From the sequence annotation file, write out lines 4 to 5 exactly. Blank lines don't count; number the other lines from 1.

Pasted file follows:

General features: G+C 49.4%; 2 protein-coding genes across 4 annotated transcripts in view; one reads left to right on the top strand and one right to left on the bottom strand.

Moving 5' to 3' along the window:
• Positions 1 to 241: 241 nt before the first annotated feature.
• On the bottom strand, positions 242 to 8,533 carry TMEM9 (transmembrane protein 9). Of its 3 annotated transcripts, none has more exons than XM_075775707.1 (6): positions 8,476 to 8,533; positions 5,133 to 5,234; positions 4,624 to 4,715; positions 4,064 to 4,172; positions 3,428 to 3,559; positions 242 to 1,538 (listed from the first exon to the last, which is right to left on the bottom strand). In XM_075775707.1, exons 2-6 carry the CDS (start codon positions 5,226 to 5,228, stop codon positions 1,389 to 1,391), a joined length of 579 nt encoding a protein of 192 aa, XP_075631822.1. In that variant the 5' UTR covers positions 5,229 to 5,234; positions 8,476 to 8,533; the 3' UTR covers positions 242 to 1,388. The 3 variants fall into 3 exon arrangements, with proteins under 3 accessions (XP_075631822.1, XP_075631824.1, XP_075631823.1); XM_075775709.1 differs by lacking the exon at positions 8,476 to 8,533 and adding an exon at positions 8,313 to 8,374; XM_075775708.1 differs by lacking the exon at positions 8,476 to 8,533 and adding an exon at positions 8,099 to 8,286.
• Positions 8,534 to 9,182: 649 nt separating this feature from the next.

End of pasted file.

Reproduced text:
• On the bottom strand, positions 242 to 8,533 carry TMEM9 (transmembrane protein 9). Of its 3 annotated transcripts, none has more exons than XM_075775707.1 (6): positions 8,476 to 8,533; positions 5,133 to 5,234; positions 4,624 to 4,715; positions 4,064 to 4,172; positions 3,428 to 3,559; positions 242 to 1,538 (listed from the first exon to the last, which is right to left on the bottom strand). In XM_075775707.1, exons 2-6 carry the CDS (start codon positions 5,226 to 5,228, stop codon positions 1,389 to 1,391), a joined length of 579 nt encoding a protein of 192 aa, XP_075631822.1. In that variant the 5' UTR covers positions 5,229 to 5,234; positions 8,476 to 8,533; the 3' UTR covers positions 242 to 1,388. The 3 variants fall into 3 exon arrangements, with proteins under 3 accessions (XP_075631822.1, XP_075631824.1, XP_075631823.1); XM_075775709.1 differs by lacking the exon at positions 8,476 to 8,533 and adding an exon at positions 8,313 to 8,374; XM_075775708.1 differs by lacking the exon at positions 8,476 to 8,533 and adding an exon at positions 8,099 to 8,286.
• Positions 8,534 to 9,182: 649 nt separating this feature from the next.